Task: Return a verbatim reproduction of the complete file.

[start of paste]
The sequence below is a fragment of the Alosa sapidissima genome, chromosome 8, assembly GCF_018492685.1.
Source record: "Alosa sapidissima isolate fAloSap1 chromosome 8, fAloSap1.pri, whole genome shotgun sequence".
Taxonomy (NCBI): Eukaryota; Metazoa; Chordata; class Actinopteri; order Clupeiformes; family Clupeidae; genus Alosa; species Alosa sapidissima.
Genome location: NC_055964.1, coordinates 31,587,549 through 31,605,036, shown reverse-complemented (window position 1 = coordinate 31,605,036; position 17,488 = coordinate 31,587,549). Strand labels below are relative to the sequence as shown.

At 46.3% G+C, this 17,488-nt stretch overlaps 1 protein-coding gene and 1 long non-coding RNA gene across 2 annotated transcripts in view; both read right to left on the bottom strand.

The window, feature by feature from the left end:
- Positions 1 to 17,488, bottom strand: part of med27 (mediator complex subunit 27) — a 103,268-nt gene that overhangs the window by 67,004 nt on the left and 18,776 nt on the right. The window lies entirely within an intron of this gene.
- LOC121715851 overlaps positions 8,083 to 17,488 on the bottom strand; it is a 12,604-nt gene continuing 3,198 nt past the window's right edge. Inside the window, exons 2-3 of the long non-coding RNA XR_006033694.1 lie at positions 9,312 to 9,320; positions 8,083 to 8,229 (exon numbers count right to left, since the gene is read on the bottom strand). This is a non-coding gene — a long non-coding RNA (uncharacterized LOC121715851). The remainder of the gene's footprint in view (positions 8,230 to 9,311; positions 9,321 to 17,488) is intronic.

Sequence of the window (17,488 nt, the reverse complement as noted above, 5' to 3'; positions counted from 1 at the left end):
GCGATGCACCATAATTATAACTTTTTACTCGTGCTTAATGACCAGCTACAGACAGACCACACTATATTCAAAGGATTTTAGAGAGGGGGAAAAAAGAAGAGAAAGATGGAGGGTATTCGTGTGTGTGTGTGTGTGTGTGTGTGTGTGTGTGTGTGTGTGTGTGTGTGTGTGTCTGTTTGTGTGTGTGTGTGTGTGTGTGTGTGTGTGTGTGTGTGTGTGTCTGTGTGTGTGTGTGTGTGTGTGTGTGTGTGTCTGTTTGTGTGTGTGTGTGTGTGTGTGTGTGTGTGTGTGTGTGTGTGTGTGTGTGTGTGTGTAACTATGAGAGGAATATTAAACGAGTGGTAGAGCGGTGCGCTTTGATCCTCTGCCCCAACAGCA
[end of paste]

The sequence below is a fragment of the Alosa sapidissima genome, chromosome 8, assembly GCF_018492685.1.
Source record: "Alosa sapidissima isolate fAloSap1 chromosome 8, fAloSap1.pri, whole genome shotgun sequence".
Taxonomy (NCBI): Eukaryota; Metazoa; Chordata; class Actinopteri; order Clupeiformes; family Clupeidae; genus Alosa; species Alosa sapidissima.
Genome location: NC_055964.1, coordinates 31,587,549 through 31,605,036, shown reverse-complemented (window position 1 = coordinate 31,605,036; position 17,488 = coordinate 31,587,549). Strand labels below are relative to the sequence as shown.

At 46.3% G+C, this 17,488-nt stretch overlaps 1 protein-coding gene and 1 long non-coding RNA gene across 2 annotated transcripts in view; both read right to left on the bottom strand.

The window, feature by feature from the left end:
- Positions 1 to 17,488, bottom strand: part of med27 (mediator complex subunit 27) — a 103,268-nt gene that overhangs the window by 67,004 nt on the left and 18,776 nt on the right. The window lies entirely within an intron of this gene.
- LOC121715851 overlaps positions 8,083 to 17,488 on the bottom strand; it is a 12,604-nt gene continuing 3,198 nt past the window's right edge. Inside the window, exons 2-3 of the long non-coding RNA XR_006033694.1 lie at positions 9,312 to 9,320; positions 8,083 to 8,229 (exon numbers count right to left, since the gene is read on the bottom strand). This is a non-coding gene — a long non-coding RNA (uncharacterized LOC121715851). The remainder of the gene's footprint in view (positions 8,230 to 9,311; positions 9,321 to 17,488) is intronic.

Sequence of the window (17,488 nt, the reverse complement as noted above, 5' to 3'; positions counted from 1 at the left end):
GCGATGCACCATAATTATAACTTTTTACTCGTGCTTAATGACCAGCTACAGACAGACCACACTATATTCAAAGGATTTTAGAGAGGGGGAAAAAAGAAGAGAAAGATGGAGGGTATTCGTGTGTGTGTGTGTGTGTGTGTGTGTGTGTGTGTGTGTGTGTGTGTGTGTGTGTCTGTTTGTGTGTGTGTGTGTGTGTGTGTGTGTGTGTGTGTGTGTGTGTCTGTGTGTGTGTGTGTGTGTGTGTGTGTGTGTCTGTTTGTGTGTGTGTGTGTGTGTGTGTGTGTGTGTGTGTGTGTGTGTGTGTGTGTGTGTGTAACTATGAGAGGAATATTAAACGAGTGGTAGAGCGGTGCGCTTTGATCCTCTGCCCCAACAGCA